The Adulterer's Bill of Rights... and responsibilities

Updated: Aug 4


Cheaters get a pretty bad rap.

Infidelity isn’t something most people have much empathy for – unless you’re the one who was cheated on. Most of the advice out there on the subject of dealing with an affair tells you how to prevent an affair before you have one, or how to repair a relationship after the affair is over and done with.

But what if you’re currently having an affair, and have no idea what to do about it?

You have rights too, even if other people see what you’re doing as categorically Bad – or maybe even see youas being fundamentally Bad.

If you’re cheating on your partner, here’s a quick rundown of your rights:

ONE:

You have the right to advice that recognizes the fullness of your humanity and the complexity of your situation.

TWO:

You have the right to reject “advice” that’s little more than thinly veiled judgment.

THREE:

You have the right to be confused, and not know what you want.

FOUR:

You have the right to take some time to figure out what you want to do about your situation… even if that means perpetuating the deception for a little while longer.

FIVE:

You have the right to be “selfish.” That is, you have the right to decide what’s right for YOU, even if other people aren’t going to be happy about your choices.

SIX:

You have the right to positive self-regard. Yes, your actions may be somewhat problematic. But that doesn’t mean you’re a fundamentally terrible person. You can take responsibility for your actions without relinquishing your self-worth.

SEVEN:

You have the right to enjoy the good aspects of your situation. Yes, you may be in a bit of a pickle, and your situation may involve some morally and ethically questionable behavior, and you may feel bad about that. But you still have the right to recognize and appreciate the wonderful aspects of your situation. And in fact, you need to do this if you want to make decisions about your relationship(s) that are truly right for you. But that’s another story.

Those aren’t your only rights, of course, but they’re ones worth emphasizing.

And along with these rights, you have some responsibilities:

ONE:

You have the responsibility to do your best to get your shit together as quickly as possible. Existing in moral and ethical grey area for a while, while you’re grappling with some major existential questions is one thing. Lingering in that zone indefinitely, because you’re wallowing in confusion or are scared to take action is another.

TWO:

You have the responsibility to take responsibility for your actions. Sure, it’s possible that your marriage had been stagnant and loveless for years before your affair, and your spouse bears some responsibility for that. But if you’re cheating, you’re cheating. The chain of events that led to your affair may be complicated, but you don’t get to blame your actions on your unsatisfying marriage, or on your spouse, or anything else. Context always matters, but your actions are always your responsibility. (And I promise that operating from this premise is far more empowering than it might sound.)

THREE:

You have the responsibility to be as considerate of others as possible. If and when you change the nature of your situation, for example by ending your affair, or by ending your marriage, or whatever you choose to do, it’s important to bear in mind that other people’s feelings and lives will be affected by your decisions. Do your best to be kind and respectful. But also bear in mind that there’s a big difference between being considerate of other people’s feelings, and attempting to take responsibility for other people’s feelings – which you can’t do, because it’s impossible. We’re all responsible for our own feelings, period.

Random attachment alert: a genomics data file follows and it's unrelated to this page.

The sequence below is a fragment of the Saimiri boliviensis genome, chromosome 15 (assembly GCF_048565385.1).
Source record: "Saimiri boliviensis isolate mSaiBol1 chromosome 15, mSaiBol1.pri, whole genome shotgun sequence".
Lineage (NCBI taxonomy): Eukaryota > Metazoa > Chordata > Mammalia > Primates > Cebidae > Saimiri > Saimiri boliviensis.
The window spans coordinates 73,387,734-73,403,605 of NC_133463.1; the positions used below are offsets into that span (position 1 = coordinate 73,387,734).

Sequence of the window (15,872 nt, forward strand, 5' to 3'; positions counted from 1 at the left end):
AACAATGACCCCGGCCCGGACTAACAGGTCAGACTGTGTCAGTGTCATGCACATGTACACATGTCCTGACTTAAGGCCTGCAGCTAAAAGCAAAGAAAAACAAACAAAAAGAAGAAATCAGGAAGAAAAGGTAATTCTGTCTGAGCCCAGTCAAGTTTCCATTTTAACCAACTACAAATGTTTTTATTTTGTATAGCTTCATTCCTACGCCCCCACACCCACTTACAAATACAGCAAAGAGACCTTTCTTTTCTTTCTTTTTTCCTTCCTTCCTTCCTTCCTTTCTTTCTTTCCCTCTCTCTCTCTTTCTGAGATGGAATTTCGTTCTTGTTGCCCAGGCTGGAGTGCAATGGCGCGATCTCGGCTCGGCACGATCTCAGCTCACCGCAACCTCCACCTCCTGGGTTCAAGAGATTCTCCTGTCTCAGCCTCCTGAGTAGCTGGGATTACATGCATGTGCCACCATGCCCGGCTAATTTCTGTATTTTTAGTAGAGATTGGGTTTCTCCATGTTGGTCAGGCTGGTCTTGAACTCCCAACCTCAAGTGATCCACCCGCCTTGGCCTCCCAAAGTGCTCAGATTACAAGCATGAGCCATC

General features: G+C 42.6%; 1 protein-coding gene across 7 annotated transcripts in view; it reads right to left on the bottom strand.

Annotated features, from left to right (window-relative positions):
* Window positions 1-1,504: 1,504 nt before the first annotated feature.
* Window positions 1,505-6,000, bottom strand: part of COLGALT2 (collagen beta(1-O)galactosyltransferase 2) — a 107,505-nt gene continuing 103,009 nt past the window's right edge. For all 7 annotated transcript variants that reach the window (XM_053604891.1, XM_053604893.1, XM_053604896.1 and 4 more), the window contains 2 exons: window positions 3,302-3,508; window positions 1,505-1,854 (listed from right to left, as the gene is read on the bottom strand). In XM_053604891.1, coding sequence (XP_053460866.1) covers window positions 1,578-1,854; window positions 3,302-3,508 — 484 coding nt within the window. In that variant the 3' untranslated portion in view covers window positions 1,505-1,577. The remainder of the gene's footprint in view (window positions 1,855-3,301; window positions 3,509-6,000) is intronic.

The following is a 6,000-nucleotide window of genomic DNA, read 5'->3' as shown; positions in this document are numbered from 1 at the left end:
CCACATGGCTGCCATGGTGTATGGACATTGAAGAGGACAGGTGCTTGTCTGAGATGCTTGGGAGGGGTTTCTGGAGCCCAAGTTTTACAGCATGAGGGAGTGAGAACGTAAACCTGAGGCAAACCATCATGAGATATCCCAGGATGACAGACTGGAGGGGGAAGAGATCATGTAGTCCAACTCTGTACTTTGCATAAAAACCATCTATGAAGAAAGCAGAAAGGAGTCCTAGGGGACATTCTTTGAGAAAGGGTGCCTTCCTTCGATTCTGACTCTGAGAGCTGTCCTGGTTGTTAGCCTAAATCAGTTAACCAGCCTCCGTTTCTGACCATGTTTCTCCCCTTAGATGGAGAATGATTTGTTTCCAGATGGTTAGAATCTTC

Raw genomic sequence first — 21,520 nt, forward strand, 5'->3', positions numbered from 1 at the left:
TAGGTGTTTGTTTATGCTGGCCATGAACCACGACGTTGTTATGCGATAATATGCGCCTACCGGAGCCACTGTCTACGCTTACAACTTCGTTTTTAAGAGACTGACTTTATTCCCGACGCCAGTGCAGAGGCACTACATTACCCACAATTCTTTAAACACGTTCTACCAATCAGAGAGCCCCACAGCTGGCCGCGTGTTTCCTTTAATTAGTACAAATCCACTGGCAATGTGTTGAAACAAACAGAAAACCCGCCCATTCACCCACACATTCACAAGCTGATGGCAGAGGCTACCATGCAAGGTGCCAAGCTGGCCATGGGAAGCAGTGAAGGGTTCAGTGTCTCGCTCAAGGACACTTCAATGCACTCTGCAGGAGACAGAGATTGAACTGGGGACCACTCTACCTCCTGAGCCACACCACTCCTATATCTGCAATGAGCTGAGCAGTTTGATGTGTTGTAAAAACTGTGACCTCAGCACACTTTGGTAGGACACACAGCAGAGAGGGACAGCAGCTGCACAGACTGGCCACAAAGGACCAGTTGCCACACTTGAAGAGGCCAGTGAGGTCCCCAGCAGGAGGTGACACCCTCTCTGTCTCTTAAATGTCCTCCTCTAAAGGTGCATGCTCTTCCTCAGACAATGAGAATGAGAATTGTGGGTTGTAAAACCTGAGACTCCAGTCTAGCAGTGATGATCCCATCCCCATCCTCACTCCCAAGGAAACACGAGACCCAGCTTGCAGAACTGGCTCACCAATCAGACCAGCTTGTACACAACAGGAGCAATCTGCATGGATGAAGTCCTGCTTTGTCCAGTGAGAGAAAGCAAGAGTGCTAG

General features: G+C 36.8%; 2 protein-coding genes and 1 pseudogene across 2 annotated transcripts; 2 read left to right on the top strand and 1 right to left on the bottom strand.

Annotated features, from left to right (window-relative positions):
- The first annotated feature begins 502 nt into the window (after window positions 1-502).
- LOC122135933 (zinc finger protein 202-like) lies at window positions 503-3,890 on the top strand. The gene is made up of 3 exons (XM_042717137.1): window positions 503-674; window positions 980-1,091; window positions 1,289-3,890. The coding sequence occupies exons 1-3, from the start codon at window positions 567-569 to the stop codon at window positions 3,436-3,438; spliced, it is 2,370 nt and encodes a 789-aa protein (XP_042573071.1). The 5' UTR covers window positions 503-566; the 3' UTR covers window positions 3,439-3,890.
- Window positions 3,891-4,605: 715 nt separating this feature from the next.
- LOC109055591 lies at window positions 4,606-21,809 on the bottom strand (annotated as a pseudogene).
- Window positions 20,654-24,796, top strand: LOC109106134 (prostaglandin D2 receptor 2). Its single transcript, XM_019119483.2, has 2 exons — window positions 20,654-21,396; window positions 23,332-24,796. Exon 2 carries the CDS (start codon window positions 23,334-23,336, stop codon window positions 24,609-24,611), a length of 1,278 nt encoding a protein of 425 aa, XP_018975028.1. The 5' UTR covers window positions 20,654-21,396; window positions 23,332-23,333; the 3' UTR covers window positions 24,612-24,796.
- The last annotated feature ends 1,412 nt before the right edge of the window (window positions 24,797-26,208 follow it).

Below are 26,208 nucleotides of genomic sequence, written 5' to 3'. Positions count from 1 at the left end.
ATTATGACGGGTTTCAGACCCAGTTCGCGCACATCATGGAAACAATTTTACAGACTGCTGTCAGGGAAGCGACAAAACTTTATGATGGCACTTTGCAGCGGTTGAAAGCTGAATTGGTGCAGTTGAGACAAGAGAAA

FOUR:

You have the responsibility to be honest with others. What this will mean, exactly, will vary depending on the specifics of your situation. People have very different ideas about what it means to “be honest”; some people think that honesty entails a full accounting of your every thought, word, and deed. Others think honesty means telling the truth only when forced to do so. I appreciate the shades of grey here, but still suggest a few guidelines: Don’t be deceitful. Don’t omit details you know are important. And most importantly, don’t fudge the truth for the sake of your own comfort. Which brings me to my next point…

FIVE:

You have the responsibility to bear the discomfort that will almost certainly come with taking responsibility for your affair. Dealing with your situation may not be easy, and it might even be excruciatingly difficult and unpleasant. But you’ve gotta step up to the plate and deal with it as best as you can. Most of us have never learned how to deal with our uncomfortable emotions – like anger, shame, fear, anxiety, frustration, etc., etc., etc., and that is really too bad, because ALL of us experience uncomfortable emotions at some point in our lives. And when we do, we may take them out on others, simply because we don’t know what else to do with those feelings… and this often leads to outcomes that are worse than those wrought by the affair itself. If you’re not sure what to do with your difficult feelings, now’s a good time to learn – and help is out there.

Hang in there, good luck, and reach out if you need help. Click here to schedule a free, confidential 30 minute consultation with me via Zoom.

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ABOUT

Hi, I’m Dr. Marie Murphy. I’m a relationship coach with a Ph.D. in the sociology of sexuality. I help men having affairs decide what’s truly right for them. There’s no one-size-fits-all way to deal with having an affair. I’m not going to shove a bunch of prescriptive advice down your throat, or tell you what you SHOULD do or HAVE to do.


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